It had become a kind of law that all the civil administration should be conducted by the empress's nearest of kin, so that the boyards always opposed any idea of marrying the sovereign to a foreign princess, as each hoped to connect him with his own family, and in that way obtain for himself the chief management of the empire. The peasants were miserable slaves, the soldiers marauders, and the terror of the country; the highways were infested by banditti, who were often sheltered and countenanced by the inmates of the nearest convent; the clergy, except a few bright examples in the higher ranks, were a disgrace to the name of priest; the monasteries and convents were reported by our ambassadors to be the receptacles of vice, and the nobles were dissolute tyrants.

The condition of Muscovy was fast becoming hopeless, and required some great revolution to rouse her government from the torpid state into which it appeared likely to fall. This revolution was effected, not by the headlong violence of a lawless mob, but by the strong will and discrimination of one energetic prince; and Peter the Great, when he forced her to adopt the customs of Europe, and thoroughly reorganised her institutions, rekindled in her the flame of ambition, and inspired her as it were with new life. He forestalled the extinction which the numerous precedents in history showed him must threaten his degenerate empire, and the change or renovation, which has been created in Eastern nations by foreign conquerors, was secured for Russia by the ability of her native sovereign.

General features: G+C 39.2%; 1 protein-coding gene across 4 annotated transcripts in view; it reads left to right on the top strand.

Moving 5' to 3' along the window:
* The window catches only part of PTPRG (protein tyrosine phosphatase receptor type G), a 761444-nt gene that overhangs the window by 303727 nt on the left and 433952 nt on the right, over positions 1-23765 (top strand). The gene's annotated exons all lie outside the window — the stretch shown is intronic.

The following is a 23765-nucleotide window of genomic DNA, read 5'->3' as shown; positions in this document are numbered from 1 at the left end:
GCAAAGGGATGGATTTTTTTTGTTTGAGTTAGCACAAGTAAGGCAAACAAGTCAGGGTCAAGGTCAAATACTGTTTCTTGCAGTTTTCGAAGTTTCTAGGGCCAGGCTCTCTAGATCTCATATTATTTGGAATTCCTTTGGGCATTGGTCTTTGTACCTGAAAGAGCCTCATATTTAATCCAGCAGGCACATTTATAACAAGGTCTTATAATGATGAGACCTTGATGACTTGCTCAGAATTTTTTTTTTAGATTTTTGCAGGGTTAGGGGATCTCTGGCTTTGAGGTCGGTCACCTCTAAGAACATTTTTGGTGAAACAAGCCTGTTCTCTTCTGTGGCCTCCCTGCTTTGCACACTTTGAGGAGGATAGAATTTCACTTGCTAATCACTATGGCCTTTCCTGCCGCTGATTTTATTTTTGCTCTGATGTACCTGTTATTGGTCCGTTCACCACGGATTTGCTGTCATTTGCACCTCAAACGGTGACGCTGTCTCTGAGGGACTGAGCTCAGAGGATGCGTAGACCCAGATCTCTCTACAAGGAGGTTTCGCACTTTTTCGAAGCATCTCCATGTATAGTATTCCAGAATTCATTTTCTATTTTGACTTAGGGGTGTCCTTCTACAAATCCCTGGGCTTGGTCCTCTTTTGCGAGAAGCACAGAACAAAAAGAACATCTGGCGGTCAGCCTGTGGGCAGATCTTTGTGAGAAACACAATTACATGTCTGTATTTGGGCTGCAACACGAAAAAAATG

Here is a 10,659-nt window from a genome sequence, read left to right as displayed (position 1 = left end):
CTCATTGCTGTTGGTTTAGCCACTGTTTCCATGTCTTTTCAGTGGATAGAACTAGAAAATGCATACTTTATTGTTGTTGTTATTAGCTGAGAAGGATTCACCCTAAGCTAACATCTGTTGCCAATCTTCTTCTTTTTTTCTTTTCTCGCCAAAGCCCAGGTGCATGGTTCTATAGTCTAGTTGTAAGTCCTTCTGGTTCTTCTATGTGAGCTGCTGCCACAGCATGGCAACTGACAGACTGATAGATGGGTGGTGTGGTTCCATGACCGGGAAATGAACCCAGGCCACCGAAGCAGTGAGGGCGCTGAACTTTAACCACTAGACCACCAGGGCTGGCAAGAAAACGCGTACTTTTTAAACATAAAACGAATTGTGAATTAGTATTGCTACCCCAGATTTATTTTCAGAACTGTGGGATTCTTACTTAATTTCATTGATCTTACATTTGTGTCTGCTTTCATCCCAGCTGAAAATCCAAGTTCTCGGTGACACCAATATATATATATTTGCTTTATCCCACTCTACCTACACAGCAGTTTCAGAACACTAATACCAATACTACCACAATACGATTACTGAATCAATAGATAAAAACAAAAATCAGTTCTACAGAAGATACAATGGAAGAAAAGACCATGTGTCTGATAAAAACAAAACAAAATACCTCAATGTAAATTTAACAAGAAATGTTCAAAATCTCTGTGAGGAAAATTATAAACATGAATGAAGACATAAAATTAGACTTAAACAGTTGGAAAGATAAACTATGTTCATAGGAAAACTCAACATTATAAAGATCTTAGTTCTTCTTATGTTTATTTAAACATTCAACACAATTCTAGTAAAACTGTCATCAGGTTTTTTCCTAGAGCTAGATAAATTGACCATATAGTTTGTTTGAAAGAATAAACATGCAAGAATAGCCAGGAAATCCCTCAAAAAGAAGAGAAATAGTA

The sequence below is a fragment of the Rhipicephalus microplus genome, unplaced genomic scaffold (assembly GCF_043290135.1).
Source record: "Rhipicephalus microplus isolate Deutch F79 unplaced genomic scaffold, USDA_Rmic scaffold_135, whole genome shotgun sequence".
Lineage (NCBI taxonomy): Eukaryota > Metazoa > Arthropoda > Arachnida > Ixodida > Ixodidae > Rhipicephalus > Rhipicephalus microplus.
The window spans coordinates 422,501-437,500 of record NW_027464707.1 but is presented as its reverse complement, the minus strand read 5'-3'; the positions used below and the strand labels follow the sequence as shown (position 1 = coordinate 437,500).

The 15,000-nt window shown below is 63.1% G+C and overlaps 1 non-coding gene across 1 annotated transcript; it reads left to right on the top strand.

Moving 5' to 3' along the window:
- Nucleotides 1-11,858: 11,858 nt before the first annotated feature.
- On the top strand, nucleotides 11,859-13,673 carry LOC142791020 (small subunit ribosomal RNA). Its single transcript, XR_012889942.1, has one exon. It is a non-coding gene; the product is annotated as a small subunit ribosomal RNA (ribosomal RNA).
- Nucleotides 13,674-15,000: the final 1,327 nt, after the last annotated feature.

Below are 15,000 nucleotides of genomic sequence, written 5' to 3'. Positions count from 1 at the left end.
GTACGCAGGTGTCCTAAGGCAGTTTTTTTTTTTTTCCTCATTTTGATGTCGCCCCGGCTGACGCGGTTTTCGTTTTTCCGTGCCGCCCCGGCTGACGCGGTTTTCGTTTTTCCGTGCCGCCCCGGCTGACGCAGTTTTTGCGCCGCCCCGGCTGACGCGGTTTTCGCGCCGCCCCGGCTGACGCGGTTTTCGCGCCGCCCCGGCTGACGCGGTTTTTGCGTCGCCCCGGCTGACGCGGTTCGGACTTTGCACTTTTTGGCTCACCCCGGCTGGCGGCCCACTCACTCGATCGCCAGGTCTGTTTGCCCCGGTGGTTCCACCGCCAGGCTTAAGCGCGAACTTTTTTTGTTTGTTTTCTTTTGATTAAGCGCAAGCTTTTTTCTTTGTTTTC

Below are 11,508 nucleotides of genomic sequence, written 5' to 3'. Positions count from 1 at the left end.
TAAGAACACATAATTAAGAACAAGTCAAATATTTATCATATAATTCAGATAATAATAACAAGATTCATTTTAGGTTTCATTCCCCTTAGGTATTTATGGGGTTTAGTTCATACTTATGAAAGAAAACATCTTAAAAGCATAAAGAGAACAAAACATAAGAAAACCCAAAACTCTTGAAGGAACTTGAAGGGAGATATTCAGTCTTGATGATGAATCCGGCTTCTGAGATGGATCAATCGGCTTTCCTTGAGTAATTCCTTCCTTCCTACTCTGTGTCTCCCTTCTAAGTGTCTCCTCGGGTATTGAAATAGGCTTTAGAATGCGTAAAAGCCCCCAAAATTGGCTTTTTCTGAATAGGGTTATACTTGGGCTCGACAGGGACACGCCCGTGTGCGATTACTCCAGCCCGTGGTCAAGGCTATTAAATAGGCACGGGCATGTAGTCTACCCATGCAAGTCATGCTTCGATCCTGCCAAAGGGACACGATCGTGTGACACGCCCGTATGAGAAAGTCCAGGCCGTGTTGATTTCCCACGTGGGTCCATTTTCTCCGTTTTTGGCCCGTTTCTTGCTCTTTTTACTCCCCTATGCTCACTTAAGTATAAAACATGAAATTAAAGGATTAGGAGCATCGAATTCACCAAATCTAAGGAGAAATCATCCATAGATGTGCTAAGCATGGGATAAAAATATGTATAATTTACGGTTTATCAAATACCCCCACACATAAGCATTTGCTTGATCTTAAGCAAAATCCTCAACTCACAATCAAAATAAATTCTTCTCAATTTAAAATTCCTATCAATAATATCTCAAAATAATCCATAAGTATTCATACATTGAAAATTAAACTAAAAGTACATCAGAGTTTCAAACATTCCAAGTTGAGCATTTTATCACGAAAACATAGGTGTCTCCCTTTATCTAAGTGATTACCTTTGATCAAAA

C. L. J.


Now that we can, thank GOD, say that the number of Bishops in this country is increasing, and the large unwieldy Dioceses, utterly beyond the power of even the most earnest-hearted, and iron-constitu

tioned of men, are being divided, so as to bring the Bishop's influence really to bear upon the Church, and the Episcopal Office properly, in its true light and importance, before the people, we may well look forward to the day, as not being very far distant, when Confirmations will be held in the Towns once a year, and once at least in every two years, for the Country Parishes.

In view then of this happier future in store for us Churchmen, it may not perhaps be considered out of place, if I attempt to bring the subject of Confirmation somewhat prominently before the readers of this Periodical, and to discuss certain questions concerning it, which cannot fail to be of interest to all who are sincerely attached to our dear Church. I will arrange what I have to say under the following heads: A. The age of the Candidates for Confirmation.

B. The best methods to be adopted in persuading them to come. C. Their preparation and instruction for the sacred rite.